Evidently not. 2012’s Moonrise Kingdom and especially 2014’s The Grand Budapest Hotel saw him burrow even deeper into that singular niche and, if anything, crank up the aesthetic stylisation even further. Aspect ratio changes, monochrome bursts, lots of to-camera profile shots, even more elaborate sets and colour co-ordinated costumes, deadpan humour which was now positively bone-dry, animated intertitles, retro fetishization, an earnest heart for his characters and subject which negates any “style over substance” critiques, the works. Even when he went back to the realm of animation with material which seemed like a major departure for the man, an honest-to-God old-fashioned samurai movie with dogs in 2018’s Isle of Dogs, the results were still, in tone and style, unmistakeably Wes Anderson. The moviemaking landscape may constantly change, idiosyncratic filmmakers may resolve themselves to working for hire, but Wes Anderson stubbornly stays the same and frankly I love him for it.
Therefore, it’s maybe not the loaded statement I intend for it to be when I tell you that The French Dispatch (Grade: B+) is the most Wes Anderson film ever made, more than a little to its detriment. The man has always been obsessed with treating his meticulously crafted worlds like fine-tuned dioramas, actors and characters positioned and directed like the dolls who inhabit these spaces, and in an anthology set-up like the one French Dispatch has this obsession can threaten to become a little terminal. This is by far the most emotionally detached Wes has been in a long while. Right from the off, the aestheticized nature of proceedings becomes readily apparent as we watch a bus boy of The French Dispatch of the Liberty, Kansas Evening Sun take the very belaboured journey to the offices of recently-deceased founder and editor Arthur Howitzer, Jr. (Bill Murray) whilst Anjelica Huston narrates an obituary for both the man and the paper he ran. Wes and loyal cinematographer Robert Yeoman’s trademark wide-angle lens long-shots detailing this busboy’s constant ducking in and out of different rooms, climbing ladders, taking dumbwaiters, once or twice appearing without explanation at the other side of the building he just entered. Yep, a Wes Anderson film, alright.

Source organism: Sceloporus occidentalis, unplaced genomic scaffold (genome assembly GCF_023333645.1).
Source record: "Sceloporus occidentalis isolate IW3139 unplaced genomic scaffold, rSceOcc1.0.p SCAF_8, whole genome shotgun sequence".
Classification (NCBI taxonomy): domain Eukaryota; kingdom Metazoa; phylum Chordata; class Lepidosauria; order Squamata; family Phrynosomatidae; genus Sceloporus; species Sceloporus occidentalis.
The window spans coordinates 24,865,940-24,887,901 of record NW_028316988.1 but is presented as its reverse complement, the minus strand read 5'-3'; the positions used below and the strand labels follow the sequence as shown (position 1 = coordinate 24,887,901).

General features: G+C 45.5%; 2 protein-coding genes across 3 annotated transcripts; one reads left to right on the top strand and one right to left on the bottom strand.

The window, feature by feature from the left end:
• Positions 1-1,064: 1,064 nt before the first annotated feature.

And it only gets more Wes from there. As mentioned, The French Dispatch is an anthology movie and each story shown is one of the pieces being included in the titular magazine’s final issue, hence a pretty dry and somewhat intentionally disconnected attitude towards most of the events on-screen. Excepting the brief comical opener of a travel writer (Owen Wilson) describing the less tourist-y parts of the fictional French village of Ennui-sur-Blasé, all of the three main stories are presented near-exclusively in black-in-white, only bursting into colour at select shots sometimes of obvious importance but other-times less so. Every story has a boxy 1.19:1 aspect ratio. Most have a framing device within the film’s overall framing device. All feature somewhat questionable treatments of their female characters, as is common with female characters in Wes Anderson films – being either muse ingenues, romantic leads defined by solely by that, or expendable. And all come with different narrators who guide the stories along at a journalistic remove (mostly) with Wes’ famous writerly matter-of-fact deadpan dialogue nobody else has yet managed to better.
As such, you need to be firmly on the Wes Anderson train to not find this all absolutely and completely insufferable. Further still, it really helps for you to be a fan of writing in general and The New Yorker, the obvious inspiration for The French Dispatch even before the animated car chase rendered in the style of that magazine’s cartoons, since the emotional heart of the movie by-and-large is towards the art of writing and storytelling. The power of telling interesting stories, giving voices to the misfits and outsiders, even if said stories don’t seem to go much of anywhere or have a greater point to make.